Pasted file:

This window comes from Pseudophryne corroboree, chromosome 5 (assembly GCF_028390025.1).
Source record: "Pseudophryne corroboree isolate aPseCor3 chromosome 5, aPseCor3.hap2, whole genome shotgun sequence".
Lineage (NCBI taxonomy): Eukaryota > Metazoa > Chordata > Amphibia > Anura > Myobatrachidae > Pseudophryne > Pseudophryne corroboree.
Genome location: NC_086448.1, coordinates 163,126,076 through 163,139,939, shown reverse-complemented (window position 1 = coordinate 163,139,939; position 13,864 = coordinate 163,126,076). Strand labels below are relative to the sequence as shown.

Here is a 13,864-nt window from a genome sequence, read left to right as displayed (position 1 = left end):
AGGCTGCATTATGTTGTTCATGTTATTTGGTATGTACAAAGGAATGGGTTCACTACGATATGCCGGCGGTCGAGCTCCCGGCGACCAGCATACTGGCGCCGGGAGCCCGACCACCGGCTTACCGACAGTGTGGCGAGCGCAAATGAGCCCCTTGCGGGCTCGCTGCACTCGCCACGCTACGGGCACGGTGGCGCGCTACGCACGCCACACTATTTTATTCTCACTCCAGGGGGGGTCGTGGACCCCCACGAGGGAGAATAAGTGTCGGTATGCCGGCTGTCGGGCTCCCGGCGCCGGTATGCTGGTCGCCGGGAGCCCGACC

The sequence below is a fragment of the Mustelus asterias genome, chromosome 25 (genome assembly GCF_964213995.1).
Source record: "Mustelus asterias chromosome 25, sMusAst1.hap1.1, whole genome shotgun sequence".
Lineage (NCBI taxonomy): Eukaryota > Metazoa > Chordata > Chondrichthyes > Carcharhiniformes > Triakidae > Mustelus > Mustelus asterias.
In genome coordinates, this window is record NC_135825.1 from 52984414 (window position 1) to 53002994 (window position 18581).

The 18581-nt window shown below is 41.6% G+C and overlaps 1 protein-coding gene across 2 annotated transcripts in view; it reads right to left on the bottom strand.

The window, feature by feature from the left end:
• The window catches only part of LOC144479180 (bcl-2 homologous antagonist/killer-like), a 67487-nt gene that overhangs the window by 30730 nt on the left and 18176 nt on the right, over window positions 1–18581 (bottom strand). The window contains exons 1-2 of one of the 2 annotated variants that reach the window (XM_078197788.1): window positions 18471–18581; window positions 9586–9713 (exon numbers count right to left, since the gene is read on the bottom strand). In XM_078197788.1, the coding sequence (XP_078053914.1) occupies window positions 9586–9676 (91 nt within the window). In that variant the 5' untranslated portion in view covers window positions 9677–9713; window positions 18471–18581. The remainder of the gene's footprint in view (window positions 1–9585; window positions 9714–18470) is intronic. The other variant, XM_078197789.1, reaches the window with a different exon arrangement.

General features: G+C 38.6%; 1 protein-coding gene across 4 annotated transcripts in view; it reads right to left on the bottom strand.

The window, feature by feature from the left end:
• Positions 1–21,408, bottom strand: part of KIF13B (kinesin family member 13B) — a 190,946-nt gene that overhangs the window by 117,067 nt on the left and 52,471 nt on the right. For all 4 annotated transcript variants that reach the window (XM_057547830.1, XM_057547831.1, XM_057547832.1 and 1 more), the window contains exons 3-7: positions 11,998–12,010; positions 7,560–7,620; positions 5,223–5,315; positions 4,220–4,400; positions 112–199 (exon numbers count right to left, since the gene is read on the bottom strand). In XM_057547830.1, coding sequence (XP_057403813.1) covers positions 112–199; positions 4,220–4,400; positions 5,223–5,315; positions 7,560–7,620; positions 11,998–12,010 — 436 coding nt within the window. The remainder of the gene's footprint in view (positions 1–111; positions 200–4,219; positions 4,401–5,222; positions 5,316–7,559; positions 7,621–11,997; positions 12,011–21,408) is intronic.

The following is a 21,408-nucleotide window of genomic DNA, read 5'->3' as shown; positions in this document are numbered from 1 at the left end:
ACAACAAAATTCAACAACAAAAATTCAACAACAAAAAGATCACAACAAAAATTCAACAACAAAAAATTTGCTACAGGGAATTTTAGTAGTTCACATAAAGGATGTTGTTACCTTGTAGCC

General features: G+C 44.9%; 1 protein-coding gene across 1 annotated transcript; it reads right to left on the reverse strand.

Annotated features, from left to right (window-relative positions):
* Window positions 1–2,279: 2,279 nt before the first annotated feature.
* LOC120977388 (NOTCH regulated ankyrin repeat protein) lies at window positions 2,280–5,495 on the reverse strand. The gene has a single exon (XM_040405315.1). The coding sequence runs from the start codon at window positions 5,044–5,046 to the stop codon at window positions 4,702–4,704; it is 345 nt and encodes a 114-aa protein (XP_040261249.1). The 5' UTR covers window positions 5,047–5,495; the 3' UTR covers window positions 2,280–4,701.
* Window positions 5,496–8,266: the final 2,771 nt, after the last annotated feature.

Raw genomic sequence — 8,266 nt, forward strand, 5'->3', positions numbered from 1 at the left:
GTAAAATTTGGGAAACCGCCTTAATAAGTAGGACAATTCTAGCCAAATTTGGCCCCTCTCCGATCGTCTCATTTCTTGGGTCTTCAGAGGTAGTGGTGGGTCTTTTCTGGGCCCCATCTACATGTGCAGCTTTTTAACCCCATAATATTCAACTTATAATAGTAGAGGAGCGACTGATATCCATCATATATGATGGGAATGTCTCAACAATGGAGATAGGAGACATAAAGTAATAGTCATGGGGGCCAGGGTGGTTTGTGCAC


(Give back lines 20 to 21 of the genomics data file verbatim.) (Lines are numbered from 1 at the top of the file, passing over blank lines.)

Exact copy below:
Annotated features, from left to right (window-relative positions):
* Window positions 1–2,279: 2,279 nt before the first annotated feature.